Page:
As indicated in Part 1 of this series on ectoplasm, Dr Charles Richet, a Nobel-Prize winning scientist, told of one sitting in which a communicating spirit said that he could not materialize because he could not remember what he looked like when alive. At a later sitting, this same spirit materialized in body but without a face.

Admiral Moore was present in England when William T Stead, a social activist, began communicating through several mediums, including Etta Wriedt, after dying in the Titanic disaster. Stead explained that there were souls on his side who had the power of sensing people (mediums) who could be used for communication. One such soul helped him find mediums and showed him how to make his presence known. It was explained to him that he had to visualize himself among the people in the flesh and imagine that he was standing there in the flesh with a strong light thrown upon himself. ‘Hold the visualization very deliberately and in detail, and keep it fixed upon my mind, that at that moment I was there and they were conscious of it,’ Stead explained, adding that the people at one sitting were able to see only his face because he had seen himself as only a face. ‘I imagined the part they would recognize me by.’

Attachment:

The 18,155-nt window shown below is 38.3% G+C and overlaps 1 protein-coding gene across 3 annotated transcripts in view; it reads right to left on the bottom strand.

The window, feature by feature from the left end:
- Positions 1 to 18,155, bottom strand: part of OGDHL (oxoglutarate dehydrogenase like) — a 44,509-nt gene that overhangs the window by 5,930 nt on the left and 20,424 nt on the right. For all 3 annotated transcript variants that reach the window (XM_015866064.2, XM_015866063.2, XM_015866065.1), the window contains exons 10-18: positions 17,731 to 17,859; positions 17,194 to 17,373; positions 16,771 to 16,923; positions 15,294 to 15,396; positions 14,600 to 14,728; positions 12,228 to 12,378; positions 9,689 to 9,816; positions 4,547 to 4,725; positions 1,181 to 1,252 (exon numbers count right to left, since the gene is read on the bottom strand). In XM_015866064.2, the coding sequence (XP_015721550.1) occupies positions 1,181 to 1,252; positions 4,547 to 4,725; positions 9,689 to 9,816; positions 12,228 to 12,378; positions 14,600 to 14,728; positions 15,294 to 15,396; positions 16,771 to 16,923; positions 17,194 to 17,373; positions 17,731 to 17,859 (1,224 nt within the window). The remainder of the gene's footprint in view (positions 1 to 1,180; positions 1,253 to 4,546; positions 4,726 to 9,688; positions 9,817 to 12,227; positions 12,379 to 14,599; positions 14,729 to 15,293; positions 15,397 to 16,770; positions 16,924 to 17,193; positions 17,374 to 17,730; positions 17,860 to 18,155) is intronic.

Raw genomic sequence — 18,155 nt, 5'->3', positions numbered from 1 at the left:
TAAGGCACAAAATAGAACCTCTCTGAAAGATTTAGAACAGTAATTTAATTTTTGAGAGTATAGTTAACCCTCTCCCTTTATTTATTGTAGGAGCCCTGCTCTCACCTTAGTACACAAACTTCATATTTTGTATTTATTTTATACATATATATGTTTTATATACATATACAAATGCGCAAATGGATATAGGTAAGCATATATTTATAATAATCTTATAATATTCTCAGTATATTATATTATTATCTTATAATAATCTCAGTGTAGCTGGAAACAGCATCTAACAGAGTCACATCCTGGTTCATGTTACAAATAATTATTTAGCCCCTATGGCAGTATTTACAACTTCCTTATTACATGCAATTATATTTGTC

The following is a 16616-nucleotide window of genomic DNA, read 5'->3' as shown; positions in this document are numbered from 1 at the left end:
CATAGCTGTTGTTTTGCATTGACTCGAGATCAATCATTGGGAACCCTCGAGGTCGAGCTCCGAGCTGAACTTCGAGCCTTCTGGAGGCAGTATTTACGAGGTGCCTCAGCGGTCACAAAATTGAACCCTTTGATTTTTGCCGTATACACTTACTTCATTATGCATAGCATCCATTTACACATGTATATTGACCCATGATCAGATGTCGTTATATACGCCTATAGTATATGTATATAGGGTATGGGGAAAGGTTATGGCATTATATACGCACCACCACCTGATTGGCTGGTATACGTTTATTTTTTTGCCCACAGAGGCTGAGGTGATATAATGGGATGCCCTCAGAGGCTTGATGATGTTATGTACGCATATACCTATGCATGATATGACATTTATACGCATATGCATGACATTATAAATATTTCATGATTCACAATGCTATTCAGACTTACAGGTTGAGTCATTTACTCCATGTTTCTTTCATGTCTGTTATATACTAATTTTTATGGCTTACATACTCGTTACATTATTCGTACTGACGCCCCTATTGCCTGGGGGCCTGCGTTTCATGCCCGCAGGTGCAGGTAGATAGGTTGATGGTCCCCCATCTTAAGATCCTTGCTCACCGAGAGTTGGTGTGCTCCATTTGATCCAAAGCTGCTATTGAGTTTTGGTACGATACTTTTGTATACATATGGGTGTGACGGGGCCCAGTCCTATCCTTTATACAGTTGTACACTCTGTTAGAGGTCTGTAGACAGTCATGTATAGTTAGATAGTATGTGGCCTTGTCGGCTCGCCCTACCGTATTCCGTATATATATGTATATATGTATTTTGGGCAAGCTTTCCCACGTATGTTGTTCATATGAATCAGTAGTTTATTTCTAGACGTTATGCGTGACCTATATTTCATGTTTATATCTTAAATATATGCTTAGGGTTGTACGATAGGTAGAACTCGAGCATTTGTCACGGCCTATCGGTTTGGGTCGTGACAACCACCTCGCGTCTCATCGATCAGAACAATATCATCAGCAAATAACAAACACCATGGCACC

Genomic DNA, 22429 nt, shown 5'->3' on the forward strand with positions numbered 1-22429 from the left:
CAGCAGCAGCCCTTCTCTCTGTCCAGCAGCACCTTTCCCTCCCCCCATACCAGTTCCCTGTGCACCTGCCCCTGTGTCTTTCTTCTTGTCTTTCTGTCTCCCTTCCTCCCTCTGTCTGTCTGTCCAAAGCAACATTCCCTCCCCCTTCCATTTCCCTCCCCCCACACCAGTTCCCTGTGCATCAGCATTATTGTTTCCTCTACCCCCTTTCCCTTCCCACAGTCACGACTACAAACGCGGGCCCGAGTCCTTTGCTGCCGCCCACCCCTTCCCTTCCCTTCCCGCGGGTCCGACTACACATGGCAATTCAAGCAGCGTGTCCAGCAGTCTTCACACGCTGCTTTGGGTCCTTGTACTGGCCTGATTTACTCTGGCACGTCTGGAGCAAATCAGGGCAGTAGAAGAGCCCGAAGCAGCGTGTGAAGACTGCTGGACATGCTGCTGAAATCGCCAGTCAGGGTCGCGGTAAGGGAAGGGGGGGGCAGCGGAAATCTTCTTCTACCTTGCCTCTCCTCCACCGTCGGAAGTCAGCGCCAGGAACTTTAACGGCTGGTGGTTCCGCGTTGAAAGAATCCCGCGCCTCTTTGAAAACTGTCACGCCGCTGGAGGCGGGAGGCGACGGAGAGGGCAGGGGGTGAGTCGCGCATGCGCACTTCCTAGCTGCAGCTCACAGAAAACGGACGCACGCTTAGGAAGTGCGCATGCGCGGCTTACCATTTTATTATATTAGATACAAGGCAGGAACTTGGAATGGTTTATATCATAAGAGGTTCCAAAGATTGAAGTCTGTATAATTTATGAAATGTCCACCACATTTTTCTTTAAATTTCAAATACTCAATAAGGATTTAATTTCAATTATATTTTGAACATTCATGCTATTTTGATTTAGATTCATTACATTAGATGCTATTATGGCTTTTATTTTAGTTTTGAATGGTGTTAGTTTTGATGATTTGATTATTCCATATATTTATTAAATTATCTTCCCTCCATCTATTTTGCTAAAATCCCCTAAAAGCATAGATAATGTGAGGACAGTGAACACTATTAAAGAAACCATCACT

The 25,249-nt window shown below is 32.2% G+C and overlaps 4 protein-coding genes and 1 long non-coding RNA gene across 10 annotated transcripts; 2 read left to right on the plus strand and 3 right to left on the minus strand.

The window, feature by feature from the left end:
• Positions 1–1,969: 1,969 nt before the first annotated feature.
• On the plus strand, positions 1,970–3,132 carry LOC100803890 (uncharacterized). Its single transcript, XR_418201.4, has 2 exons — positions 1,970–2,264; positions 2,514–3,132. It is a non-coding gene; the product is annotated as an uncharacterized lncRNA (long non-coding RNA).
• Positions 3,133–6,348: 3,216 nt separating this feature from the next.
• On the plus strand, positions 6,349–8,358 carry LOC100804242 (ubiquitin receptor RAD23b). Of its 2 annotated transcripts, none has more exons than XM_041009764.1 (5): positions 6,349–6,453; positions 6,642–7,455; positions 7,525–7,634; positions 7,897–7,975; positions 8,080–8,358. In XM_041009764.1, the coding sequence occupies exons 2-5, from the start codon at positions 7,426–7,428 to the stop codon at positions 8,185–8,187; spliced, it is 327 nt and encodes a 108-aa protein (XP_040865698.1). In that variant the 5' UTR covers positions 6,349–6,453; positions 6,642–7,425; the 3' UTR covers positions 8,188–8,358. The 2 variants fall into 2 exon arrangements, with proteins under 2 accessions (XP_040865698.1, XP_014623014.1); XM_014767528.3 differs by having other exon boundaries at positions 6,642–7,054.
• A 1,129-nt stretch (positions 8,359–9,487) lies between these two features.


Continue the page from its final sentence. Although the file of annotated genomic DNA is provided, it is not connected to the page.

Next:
It was in the same way he was able to get a message through. He stood by the most sensitive person there, concentrated his mind on a short sentence, and repeated it with much emphasis and deliberation until he could hear part of it spoken by the person.

In her 1892 book, There is No Death, Florence Marryat, a popular writer of the Victorian era, told of a sitting with a medium in which an old family friend, John Powles, communicated but initially declined to materialize. Peter, the medium’s spirit control, communicated that ‘he doesn’t want to show himself because he’s not a bit like what he used to be.’ However, when Marryat persuaded Powles to show himself, she saw only a face that didn’t resemble her old friend in the slightest. She wrote that it was ‘hard, stiff, and unlifelike. Powles then told her that he would try to do better the next time.